UK Criticizes Chinese-Backed Cyber-Attacks

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UK Criticizes Chinese-Backed Cyber-Attacks
  • By Sam Francis & Jennifer McKiernan
  • Political reporters, BBC News

Video caption,

The deputy PM says the UK and international partners will expose China for “ongoing patterns of hostile activity”.

The UK government has formally accused China of being behind what it called “malicious” cyber campaigns against MPs and the Electoral Commission.

Two people and a company have been sanctioned over cyber-attacks.

Deputy PM Oliver Dowden said they were behind attempts to access details of MPs and peers critical of Beijing.

China has consistently denied accusations of espionage and wrongdoing.

The two Chinese nationals sanctioned are Zhao Guangzong and Ni Gaobin and the company is Wuhan Xiaoruizhi Science and Technology Company Ltd, who they say work for the China state-affiliated cyber espionage group Advanced Persistent Threat Group 31 (APT31).

The UK sanctions will freeze assets, barring UK citizens and businesses from handling their funds or resources. A travel ban will also prevent them from entering or remaining in the UK.

“The UK will not tolerate malicious cyber activity,” Mr Dowden said.

“It is an absolute priority for the UK government to protect our democratic system and values.”

The Chinese ambassador is being called in to be held “to account for China’s conduct in these incidents”, Mr Dowden said.

The cyber attack on the Electoral Commission between August 2021 and October 2022 was one of the most significant in British history.

Not only were databases containing names and addresses of people accessed, but also sensitive emails from its “control systems” and between election officials over six by-elections.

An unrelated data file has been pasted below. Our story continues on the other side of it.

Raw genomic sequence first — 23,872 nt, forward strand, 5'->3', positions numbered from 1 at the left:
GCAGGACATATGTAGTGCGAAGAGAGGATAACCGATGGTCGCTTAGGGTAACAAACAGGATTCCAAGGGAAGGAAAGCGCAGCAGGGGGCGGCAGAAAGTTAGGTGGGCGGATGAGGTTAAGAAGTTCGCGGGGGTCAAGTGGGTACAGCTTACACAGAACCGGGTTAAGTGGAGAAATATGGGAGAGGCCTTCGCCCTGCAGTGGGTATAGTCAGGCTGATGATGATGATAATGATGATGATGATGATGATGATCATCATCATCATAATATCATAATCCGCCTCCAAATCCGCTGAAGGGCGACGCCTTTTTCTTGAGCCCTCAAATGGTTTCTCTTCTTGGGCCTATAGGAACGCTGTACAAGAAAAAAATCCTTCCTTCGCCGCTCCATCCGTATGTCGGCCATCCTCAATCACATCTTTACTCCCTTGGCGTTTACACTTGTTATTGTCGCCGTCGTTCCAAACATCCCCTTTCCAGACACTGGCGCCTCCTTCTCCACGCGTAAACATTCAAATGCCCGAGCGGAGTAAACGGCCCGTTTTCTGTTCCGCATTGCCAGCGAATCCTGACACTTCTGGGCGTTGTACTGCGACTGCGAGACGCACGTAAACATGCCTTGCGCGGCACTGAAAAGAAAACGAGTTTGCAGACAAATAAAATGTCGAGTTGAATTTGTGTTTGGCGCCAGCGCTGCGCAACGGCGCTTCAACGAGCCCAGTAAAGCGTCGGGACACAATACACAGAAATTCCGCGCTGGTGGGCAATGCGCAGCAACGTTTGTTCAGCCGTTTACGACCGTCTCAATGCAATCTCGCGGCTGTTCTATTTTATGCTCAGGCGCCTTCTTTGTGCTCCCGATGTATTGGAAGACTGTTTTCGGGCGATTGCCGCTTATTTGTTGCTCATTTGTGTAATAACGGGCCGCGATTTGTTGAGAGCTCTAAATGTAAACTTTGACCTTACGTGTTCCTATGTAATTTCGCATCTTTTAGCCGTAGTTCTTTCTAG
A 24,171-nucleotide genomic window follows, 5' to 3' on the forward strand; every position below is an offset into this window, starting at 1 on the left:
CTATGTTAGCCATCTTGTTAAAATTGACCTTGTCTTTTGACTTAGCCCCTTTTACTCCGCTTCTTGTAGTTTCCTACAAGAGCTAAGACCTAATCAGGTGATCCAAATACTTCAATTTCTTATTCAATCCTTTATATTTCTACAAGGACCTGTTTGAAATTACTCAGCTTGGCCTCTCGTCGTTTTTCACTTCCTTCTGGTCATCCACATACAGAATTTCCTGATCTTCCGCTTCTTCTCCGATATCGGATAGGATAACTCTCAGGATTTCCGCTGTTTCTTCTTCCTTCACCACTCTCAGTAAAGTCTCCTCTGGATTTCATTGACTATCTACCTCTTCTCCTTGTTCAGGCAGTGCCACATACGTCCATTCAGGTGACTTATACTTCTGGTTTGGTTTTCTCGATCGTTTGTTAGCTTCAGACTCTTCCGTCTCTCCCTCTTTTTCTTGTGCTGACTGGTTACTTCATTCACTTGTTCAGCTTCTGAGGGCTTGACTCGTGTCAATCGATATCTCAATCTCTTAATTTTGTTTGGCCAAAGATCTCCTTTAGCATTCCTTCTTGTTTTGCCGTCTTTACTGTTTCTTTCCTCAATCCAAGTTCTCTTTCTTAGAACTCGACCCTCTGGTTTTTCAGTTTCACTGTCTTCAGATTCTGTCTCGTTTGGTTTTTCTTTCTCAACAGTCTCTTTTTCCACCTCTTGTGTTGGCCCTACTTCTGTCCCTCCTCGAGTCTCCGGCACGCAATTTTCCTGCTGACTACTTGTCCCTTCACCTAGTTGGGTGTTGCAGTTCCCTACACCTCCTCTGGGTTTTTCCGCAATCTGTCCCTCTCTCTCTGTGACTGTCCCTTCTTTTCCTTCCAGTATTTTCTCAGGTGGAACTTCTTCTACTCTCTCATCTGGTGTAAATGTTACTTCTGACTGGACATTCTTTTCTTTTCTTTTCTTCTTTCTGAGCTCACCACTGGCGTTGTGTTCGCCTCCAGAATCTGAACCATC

However, Mr Dowden said he wanted to reassure people that the attack on the electoral register “typically does not create a risk to those affected”.

‘Watershed moment’

Former Conservative leader Sir Iain Duncan Smith, former minister Tim Loughton and the SNP’s Stewart McDonald all faced harassment, failed hacks and impersonations by groups seeking to influence foreign dignitaries.

Mr McDonald said the response from the UK was like turning up to a “gun fight with a wooden spoon”.

All three MPs are calling for the UK to go further and send a clear message, designating China “a threat”.

The US has done just that, announcing that the same two Chinese nationals are among a group of seven facing criminal charges of conspiracy to commit computer intrusions and conspiracy to commit wire fraud in New York.

A statement from the US Attorney’s Office states that they were involved in “malicious cyber operations aimed at threatening the national security of the United States and our allies” with a hacking group that spent roughly 14 years targeting critics of Beijing in the United States and elsewhere.

Authorities in New Zealand have also accused China of targeting its parliamentary network in 2021, with the country’s defence minister Judith Collins saying the Chinese state-sponsored group known as APT40 was behind the hacking activity.

But New Zealand said it would not introduce sanctions, as it was not part of the government’s legislative agenda.

Australia said its electoral systems was not compromised in the cyber campaigns targeting the UK, but expressed concern over what they called the “persistent targeting of democratic institutions and processes.”

The country’s foreign minister, Penny Wong, and minister for home affairs and cyber security, Clare O’Neill, said in a joint statement: “This behaviour is unacceptable and must stop. Australia calls on all states to act responsibly in cyberspace.”